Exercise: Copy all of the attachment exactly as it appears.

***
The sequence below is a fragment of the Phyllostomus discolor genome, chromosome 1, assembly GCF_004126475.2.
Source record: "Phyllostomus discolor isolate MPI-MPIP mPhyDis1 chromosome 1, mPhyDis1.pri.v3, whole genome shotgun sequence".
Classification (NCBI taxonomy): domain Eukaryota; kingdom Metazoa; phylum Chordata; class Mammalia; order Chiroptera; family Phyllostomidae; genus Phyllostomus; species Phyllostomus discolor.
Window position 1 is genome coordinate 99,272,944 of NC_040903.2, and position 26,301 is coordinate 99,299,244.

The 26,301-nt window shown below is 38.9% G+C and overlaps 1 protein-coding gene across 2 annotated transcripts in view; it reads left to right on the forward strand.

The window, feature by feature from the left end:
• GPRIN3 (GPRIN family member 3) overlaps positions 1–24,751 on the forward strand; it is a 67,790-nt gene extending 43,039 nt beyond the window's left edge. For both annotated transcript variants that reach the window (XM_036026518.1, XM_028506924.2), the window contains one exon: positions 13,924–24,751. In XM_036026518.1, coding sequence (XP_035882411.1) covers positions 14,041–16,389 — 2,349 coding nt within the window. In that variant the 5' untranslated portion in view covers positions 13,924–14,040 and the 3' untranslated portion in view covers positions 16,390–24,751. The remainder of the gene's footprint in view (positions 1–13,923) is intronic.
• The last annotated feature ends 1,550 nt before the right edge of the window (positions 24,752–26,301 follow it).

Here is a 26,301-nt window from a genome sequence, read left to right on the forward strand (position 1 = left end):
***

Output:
The sequence below is a fragment of the Phyllostomus discolor genome, chromosome 1, assembly GCF_004126475.2.
Source record: "Phyllostomus discolor isolate MPI-MPIP mPhyDis1 chromosome 1, mPhyDis1.pri.v3, whole genome shotgun sequence".
Classification (NCBI taxonomy): domain Eukaryota; kingdom Metazoa; phylum Chordata; class Mammalia; order Chiroptera; family Phyllostomidae; genus Phyllostomus; species Phyllostomus discolor.
Window position 1 is genome coordinate 99,272,944 of NC_040903.2, and position 26,301 is coordinate 99,299,244.

The 26,301-nt window shown below is 38.9% G+C and overlaps 1 protein-coding gene across 2 annotated transcripts in view; it reads left to right on the forward strand.

The window, feature by feature from the left end:
• GPRIN3 (GPRIN family member 3) overlaps positions 1–24,751 on the forward strand; it is a 67,790-nt gene extending 43,039 nt beyond the window's left edge. For both annotated transcript variants that reach the window (XM_036026518.1, XM_028506924.2), the window contains one exon: positions 13,924–24,751. In XM_036026518.1, coding sequence (XP_035882411.1) covers positions 14,041–16,389 — 2,349 coding nt within the window. In that variant the 5' untranslated portion in view covers positions 13,924–14,040 and the 3' untranslated portion in view covers positions 16,390–24,751. The remainder of the gene's footprint in view (positions 1–13,923) is intronic.
• The last annotated feature ends 1,550 nt before the right edge of the window (positions 24,752–26,301 follow it).

Here is a 26,301-nt window from a genome sequence, read left to right on the forward strand (position 1 = left end):